Wednesday, May 23, 2012

The Bird Is Caught in the Snare.

[This section explains something rather puzzling in the Popol Vuh story: when Seven Macaw is shot in the jaw by the Hero Twins, instead of getting the wound treated immediately by someone he trusts, he just lies around for several days letting it fester, until he is so weakened that he easily falls prey to the Twins' ruse in the final episode. What is the reason for his self-destructive behavior? A simplistic explanation would be that the character is just stupid. But I really don't think Seven is stupid.

Here, I've put together a plausible dramatic scenario. I'm rather proud of having come up with this plot device -- no, not THAT proud. Don't shoot me! =)]

What shall we do about Seven Macaw?
So far we have only broken his jaw.

Seven Macaw's pride will destroy him.
He won't seek help until it's too late.
Then we will offer him help, indeed --
When he is sick, we'll take his riches.
We'll beguile him with friendship,
We will kill him with kindness.

The two brothers laughed at their sport;
And it happened as Hunahpu said.

For thus said Seven Macaw:
Hunahpu claims I am not divine;
He knows not the glory that is mine.
Because of the metal in my eyes
I am immortal; I cannot die.
I need no aid to mend my bone;
I'll heal this ill by will alone.
They all the world will know and see
Seven Macaw's divinity.

But the wound made by Hunahpu
Rankled and festered.

And worms came to Seven Macaw's jaw,
And the worms crawled in his teeth,
They climbed into his nose and eyes;
And in Seven Macaw's unyielding pride
The worms grew thick and multiplied.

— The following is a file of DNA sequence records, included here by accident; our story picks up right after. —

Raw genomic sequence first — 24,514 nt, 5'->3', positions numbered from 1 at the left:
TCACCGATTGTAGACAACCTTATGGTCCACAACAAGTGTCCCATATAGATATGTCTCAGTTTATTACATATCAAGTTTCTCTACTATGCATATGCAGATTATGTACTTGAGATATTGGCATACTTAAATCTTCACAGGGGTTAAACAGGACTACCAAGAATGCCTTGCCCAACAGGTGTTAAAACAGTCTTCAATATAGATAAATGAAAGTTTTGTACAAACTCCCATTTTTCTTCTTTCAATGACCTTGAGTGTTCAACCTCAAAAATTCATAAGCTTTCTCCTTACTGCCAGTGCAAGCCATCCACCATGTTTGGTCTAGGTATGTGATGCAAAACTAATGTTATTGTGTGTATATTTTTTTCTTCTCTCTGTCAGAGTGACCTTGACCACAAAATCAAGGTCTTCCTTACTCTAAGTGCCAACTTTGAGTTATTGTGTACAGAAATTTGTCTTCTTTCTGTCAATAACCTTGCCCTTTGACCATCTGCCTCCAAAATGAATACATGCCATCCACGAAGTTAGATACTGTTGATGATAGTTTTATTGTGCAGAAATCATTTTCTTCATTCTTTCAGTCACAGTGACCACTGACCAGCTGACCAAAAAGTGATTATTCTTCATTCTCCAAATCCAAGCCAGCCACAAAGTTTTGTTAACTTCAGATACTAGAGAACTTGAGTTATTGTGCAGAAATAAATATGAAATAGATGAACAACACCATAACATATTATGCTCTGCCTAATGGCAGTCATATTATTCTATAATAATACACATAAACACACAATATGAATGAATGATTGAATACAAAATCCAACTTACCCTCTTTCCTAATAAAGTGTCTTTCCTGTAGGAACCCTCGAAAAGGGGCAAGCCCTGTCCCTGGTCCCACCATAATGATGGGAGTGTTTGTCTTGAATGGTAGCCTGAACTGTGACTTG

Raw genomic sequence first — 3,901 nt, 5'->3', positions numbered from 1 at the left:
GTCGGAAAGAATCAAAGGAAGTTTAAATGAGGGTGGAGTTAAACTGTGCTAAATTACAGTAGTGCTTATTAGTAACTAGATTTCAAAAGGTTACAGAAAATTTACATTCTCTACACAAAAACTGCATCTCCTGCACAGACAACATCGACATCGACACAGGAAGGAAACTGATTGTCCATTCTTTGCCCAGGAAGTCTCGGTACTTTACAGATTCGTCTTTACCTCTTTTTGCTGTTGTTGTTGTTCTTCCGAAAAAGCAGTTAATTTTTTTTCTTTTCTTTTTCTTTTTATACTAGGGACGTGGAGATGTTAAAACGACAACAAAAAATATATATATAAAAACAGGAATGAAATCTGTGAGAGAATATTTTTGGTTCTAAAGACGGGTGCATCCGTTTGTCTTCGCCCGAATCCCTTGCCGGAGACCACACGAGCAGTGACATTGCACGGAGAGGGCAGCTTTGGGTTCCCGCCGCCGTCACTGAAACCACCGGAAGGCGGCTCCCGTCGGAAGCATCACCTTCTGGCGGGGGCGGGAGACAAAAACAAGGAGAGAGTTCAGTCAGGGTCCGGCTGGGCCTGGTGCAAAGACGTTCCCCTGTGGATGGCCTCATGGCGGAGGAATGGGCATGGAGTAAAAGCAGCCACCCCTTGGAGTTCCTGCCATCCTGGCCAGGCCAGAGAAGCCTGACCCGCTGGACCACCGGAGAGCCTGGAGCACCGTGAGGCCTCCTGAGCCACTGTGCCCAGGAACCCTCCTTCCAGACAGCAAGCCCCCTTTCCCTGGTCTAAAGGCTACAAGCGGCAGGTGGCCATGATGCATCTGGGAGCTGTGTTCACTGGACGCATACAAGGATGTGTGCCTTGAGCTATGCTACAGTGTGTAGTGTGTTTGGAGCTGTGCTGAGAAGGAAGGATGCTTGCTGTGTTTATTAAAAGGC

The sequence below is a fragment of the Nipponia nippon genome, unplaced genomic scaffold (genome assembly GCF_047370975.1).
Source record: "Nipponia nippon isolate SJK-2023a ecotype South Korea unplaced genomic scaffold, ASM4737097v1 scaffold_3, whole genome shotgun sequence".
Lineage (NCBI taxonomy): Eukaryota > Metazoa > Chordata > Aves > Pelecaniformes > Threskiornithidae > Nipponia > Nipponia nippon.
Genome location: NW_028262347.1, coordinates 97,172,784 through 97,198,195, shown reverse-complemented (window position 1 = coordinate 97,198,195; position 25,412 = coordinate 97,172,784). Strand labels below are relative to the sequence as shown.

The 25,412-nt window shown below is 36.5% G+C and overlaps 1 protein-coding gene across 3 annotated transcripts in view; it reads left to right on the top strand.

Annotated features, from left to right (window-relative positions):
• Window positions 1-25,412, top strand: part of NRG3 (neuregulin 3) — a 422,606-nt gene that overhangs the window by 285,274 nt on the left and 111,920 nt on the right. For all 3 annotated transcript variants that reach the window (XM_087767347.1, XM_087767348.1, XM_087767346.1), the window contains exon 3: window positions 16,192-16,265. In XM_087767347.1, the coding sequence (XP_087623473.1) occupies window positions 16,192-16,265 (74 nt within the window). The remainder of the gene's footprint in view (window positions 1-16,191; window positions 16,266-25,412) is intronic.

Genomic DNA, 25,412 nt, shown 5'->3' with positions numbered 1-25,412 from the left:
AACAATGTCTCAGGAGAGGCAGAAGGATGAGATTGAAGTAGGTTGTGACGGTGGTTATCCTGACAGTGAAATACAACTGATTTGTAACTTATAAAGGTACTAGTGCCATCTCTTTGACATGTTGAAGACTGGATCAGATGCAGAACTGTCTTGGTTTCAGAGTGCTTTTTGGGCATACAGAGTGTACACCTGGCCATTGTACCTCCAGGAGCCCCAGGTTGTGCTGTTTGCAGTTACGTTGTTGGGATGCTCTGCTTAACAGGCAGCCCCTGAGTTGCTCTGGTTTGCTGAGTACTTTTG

And the Lords of Xibalba sent their demons,
With powers to sicken and weaken,
With powers to torment and stricken:

Flying Scab and Gathered Blood,
Master of Pus,  Master of Jaundice,
Bone Scepter and Skull Scepter,
Sweepings Demon, Stabbings Demon,
Wing and Packstrap --

The demons danced around Seven Macaw,
To poison his blood, to swell up his jaw,
To fill his bones and veins with putrescence.

And so the magnificent Seven Macaw,
Stubbornest of the stubborn People of Wood,
Was caught in the hunters' snare.

But while Seven Macaw sickened with pride,
His wife Chimalmat stayed by his side.

At sunset, Seven Macaw sank down in relief
And sighed, too weary even to speak,
Worn and drained, torn with pain,
Seven Macaw lay weary but awake,
Deprived of sleep by his jaw's unending ache.

And Chimalmat spoke to him softly:
Now you must rest from making light,
Let me hold you through the night.

She embraced him in her arms,
She folded him in her wings,
And Seven Macaw closed his shining eyes
Enclosed in her soft green wings.

And he who would be Moon & Sun
Surrendered to her, who surrendered to none.

Then Chimalmat sang to him in the night,
To soothe his pain, to bring respite.

And here is one song she sang:

"Remember, my dearest, how we flew through the trees
In the green forest shadows, aloft on the breeze.
Remember, my dear one, those days long ago,
When we met in the darkness, your eyes all aglow.

And I tell thee true, my dearest one,
You have always been my Moon and Sun.

In days long ago, before you were the Sun,
We sang in the treetops, our souls became one.
Even before you had lit up the Moon,
We danced in the branches, we both to one tune.

BuI I tell thee true, my dearest one,
You have always been my Moon and Sun."

And Seven Macaw said to Chimalmat,
Fortunate I am before all others,
Happy I am beyond others,
Not because I am the Sun,
Not because I am the Moon,
But because thou art my love.

And Chimalmat wept.

When the time of dawn came to the skies,
Seven Macaw opened up his eyes;
With terrible effort, he brought forth the light;
Screaming in anguish, like one giving birth
He brought the sunrise back to the Earth.

Meanwhile, the Hero Twins stood watching
For signs of Seven Macaw's downfall
See how the sunlight flashes and fades,
How it flutters and flares
Like a flickering flame;
Seven Macaw is crying in pain,
Now he is sobbing, now he is weeping.
Now he is weakened,
Now we will kill him.

I see it, Brother. He's ripe for the killing.
He'll fall into our hands like the fruit of his nance tree,
He'll fall to the ground like that fruit he's so fond of.

No comments:

Post a Comment